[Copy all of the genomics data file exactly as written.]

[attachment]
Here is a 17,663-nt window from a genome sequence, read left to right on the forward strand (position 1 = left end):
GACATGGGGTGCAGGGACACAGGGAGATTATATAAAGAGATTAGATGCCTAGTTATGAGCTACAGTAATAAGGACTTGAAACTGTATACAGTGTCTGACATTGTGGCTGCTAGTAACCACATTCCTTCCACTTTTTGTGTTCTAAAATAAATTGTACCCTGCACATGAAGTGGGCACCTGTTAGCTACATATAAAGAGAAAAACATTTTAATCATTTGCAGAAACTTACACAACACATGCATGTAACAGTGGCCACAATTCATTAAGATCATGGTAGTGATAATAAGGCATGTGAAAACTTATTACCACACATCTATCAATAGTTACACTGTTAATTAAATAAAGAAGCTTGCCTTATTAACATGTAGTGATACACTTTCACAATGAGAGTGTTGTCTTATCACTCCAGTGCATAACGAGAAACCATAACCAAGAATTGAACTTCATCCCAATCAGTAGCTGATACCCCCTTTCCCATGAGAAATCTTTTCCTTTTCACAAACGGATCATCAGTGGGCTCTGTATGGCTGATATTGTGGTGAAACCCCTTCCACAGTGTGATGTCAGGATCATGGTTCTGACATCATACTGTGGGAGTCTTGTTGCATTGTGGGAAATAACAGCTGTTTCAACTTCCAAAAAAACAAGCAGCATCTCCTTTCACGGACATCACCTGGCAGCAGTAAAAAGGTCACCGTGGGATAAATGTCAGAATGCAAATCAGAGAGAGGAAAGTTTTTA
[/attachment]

Here is a 17,663-nt window from a genome sequence, read left to right on the forward strand (position 1 = left end):
GACATGGGGTGCAGGGACACAGGGAGATTATATAAAGAGATTAGATGCCTAGTTATGAGCTACAGTAATAAGGACTTGAAACTGTATACAGTGTCTGACATTGTGGCTGCTAGTAACCACATTCCTTCCACTTTTTGTGTTCTAAAATAAATTGTACCCTGCACATGAAGTGGGCACCTGTTAGCTACATATAAAGAGAAAAACATTTTAATCATTTGCAGAAACTTACACAACACATGCATGTAACAGTGGCCACAATTCATTAAGATCATGGTAGTGATAATAAGGCATGTGAAAACTTATTACCACACATCTATCAATAGTTACACTGTTAATTAAATAAAGAAGCTTGCCTTATTAACATGTAGTGATACACTTTCACAATGAGAGTGTTGTCTTATCACTCCAGTGCATAACGAGAAACCATAACCAAGAATTGAACTTCATCCCAATCAGTAGCTGATACCCCCTTTCCCATGAGAAATCTTTTCCTTTTCACAAACGGATCATCAGTGGGCTCTGTATGGCTGATATTGTGGTGAAACCCCTTCCACAGTGTGATGTCAGGATCATGGTTCTGACATCATACTGTGGGAGTCTTGTTGCATTGTGGGAAATAACAGCTGTTTCAACTTCCAAAAAAACAAGCAGCATCTCCTTTCACGGACATCACCTGGCAGCAGTAAAAAGGTCACCGTGGGATAAATGTCAGAATGCAAATCAGAGAGAGGAAAGTTTTTA